May 23, 2024

Local Non-Profit Wins Award from HHS

Baby Cafe is one of Five Organizations Recognized for their Work

Posted

HHS Office on Women’s Health Announces Final Phase Winners in Challenge to Address Breastfeeding Disparities

Wakefield, MA – Baby Café USA (BCUSA), the non-profit organization whose mission is to improve community health and reduce disparities with its free breastfeeding support programs is one of five organizations awarded prizes by the U.S. Department of Health and Human Services (HHS) Office on Women’s Health (OWH.)

The national competition was created to identify and reward programs that increase breastfeeding initiation and continuation rates – and decrease disparities – among breastfeeding mothers in the United States. To ensure infants receive the short and long-term benefits of breastmilk, the U.S. Dietary Guidelines for Americans recommends breastfeeding exclusively for the first 6 months and to continue for 2 years or longer with added complementary foods. Despite the recommendations, the CDC reports that while 82% of all U.S. mothers start breastfeeding at birth, only 25% reach the recommended goal of breastfeeding exclusively at 6 months, adding more than $3 billion a year in medical costs for the United States. The lowest breastfeeding rates in the U.S. are in underserved populations.

“As we work to implement the Biden-Harris administration’s Maternal Health Blueprint for mothers and families, I strongly emphasize the importance of breastfeeding for both mother and the baby throughout the child’s growth and developmental process,” said Admiral Rachel Levine, Assistant Secretary for Health and Human Services. Breastfeeding lowers an infant's risks of developing asthma, obesity, type 1 diabetes, severe lower respiratory disease, and sudden infant death syndrome (SIDS). Breastfeeding mothers also have lower risks of high blood pressure, type 2 diabetes, ovarian cancer, breast cancer and postpartum depression.

Lucia Jenkins, founder and executive director of the self-funded Baby Café USA states, “Recognition from the U.S, Health administration validates the success of the model we developed and implemented, and the prize money provides well-needed funds to continue our work.” She highlights the challenges breastfeeding mothers encounter, particularly those returning to work, emphasizing the necessity of professional intervention and peer support within the first 6 months. Jenkins continues, “Timely access to both free professional care and experienced peer support is necessary for breastfeeding success. The Baby Café model is reliable, welcoming, attractive to parents, and utilizes available community resources making it an effective and inexpensive public health program.”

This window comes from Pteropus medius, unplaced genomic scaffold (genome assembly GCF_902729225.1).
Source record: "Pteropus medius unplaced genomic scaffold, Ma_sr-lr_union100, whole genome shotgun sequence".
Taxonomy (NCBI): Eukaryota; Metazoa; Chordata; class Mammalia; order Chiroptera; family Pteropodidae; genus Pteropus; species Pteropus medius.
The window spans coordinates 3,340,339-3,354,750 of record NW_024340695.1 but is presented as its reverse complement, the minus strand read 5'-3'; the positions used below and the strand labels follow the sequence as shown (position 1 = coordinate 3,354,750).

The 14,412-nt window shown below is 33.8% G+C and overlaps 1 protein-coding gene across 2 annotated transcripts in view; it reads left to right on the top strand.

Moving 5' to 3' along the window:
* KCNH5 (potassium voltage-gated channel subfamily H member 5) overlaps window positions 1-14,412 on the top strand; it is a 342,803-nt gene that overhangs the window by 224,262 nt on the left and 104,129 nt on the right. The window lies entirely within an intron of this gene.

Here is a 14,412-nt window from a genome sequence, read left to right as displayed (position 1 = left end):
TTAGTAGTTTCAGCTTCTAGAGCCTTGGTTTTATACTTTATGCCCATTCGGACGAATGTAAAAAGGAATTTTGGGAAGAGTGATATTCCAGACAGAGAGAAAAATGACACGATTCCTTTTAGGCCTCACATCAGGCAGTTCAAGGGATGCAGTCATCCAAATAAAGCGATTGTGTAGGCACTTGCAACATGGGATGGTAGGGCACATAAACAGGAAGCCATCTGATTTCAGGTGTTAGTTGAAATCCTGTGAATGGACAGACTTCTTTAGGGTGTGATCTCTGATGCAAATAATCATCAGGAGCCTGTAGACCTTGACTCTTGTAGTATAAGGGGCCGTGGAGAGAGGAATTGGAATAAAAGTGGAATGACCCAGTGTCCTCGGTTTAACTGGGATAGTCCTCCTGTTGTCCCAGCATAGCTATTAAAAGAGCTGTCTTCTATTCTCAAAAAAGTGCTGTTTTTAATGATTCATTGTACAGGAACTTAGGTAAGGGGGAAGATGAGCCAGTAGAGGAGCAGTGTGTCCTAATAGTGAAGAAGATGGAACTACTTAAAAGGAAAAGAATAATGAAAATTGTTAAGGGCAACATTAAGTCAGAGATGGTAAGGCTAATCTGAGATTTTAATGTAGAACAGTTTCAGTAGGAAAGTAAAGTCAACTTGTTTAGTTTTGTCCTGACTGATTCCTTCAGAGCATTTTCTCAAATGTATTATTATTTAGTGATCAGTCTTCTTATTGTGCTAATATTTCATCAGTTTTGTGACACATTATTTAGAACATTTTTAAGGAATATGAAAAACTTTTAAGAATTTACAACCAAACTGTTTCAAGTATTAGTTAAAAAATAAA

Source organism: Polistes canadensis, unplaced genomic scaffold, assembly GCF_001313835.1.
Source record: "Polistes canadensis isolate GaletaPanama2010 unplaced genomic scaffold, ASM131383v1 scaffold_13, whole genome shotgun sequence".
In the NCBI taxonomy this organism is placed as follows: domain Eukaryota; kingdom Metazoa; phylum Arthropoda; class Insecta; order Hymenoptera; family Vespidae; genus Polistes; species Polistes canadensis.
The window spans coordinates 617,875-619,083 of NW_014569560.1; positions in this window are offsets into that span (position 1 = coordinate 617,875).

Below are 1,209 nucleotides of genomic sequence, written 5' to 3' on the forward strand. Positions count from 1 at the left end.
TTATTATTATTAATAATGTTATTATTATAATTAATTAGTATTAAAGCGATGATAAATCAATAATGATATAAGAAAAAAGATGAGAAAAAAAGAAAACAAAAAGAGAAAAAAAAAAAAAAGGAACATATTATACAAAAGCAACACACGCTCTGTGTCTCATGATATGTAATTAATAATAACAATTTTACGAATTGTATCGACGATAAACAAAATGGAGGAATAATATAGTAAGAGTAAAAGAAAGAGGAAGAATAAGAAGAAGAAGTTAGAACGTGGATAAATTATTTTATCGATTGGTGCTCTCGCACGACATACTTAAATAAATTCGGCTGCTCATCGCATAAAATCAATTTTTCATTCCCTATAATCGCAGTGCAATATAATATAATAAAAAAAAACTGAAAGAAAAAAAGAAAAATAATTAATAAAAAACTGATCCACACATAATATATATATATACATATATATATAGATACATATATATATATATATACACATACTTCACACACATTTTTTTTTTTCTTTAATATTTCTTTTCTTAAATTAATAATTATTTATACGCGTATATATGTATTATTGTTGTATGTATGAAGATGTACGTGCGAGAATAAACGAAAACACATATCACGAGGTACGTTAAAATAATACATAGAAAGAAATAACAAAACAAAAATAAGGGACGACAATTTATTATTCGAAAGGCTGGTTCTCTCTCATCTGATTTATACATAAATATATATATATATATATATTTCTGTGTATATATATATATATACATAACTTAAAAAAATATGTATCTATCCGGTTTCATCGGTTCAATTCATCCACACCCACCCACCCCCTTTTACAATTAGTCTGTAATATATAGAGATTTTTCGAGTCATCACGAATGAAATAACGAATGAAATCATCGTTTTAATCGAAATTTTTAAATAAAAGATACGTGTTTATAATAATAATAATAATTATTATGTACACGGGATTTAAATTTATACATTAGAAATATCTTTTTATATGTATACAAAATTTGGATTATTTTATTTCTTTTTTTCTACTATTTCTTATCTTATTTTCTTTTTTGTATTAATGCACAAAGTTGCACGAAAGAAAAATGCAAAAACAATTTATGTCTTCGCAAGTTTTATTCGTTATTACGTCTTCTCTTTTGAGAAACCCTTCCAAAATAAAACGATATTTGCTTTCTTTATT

The HHS initiative had three phases with 15 finalists chosen after phases I and II. After completing phase III, five organizations were awarded the prize. Each phase examined data and statistics collected by the applicants. Winners demonstrated statistical significance increasing rates of initiation and/or duration of breastfeeding, and effectiveness addressing racial/ethnic disparities among breastfeeding mothers. They successfully replicated and/or expanded their program geographically, clinically, and/or by increasing the program’s size and/or reach. All five winning organizations will receive a prize of up to $55,000.

Here is some of the data Baby Café reported as well as their significant impact:

Baby Cafés have grown in number from the first one in Melrose, Massachusetts in 2006, to over 150 Cafés in 24 states. The number of annual overall face-to face contacts reported in 2023 was over 19,000.


All Baby Cafés follow a well-documented set of standards, are facilitated by International Board-Certified Lactation Consultants (IBCLCs) and are located in easily accessed public spaces.


Baby Café facilitators gather demographic, attendance, and outcome data from attending mothers, which is then analyzed by BCUSA to evaluate the impact of the program and success reaching populations facing economic, racial, and ethnic disparities.


Ms. Jenkins published a study demonstrating that despite substantial socio-economic differences in 2 separate Café populations, 58% of the total mothers met the 12-month breastfeeding duration goal, which is significantly higher than the national CDC rate of 35.9% (p

breastfeeding, women's issues, women's health, new mothers, non-profit, Wakefield

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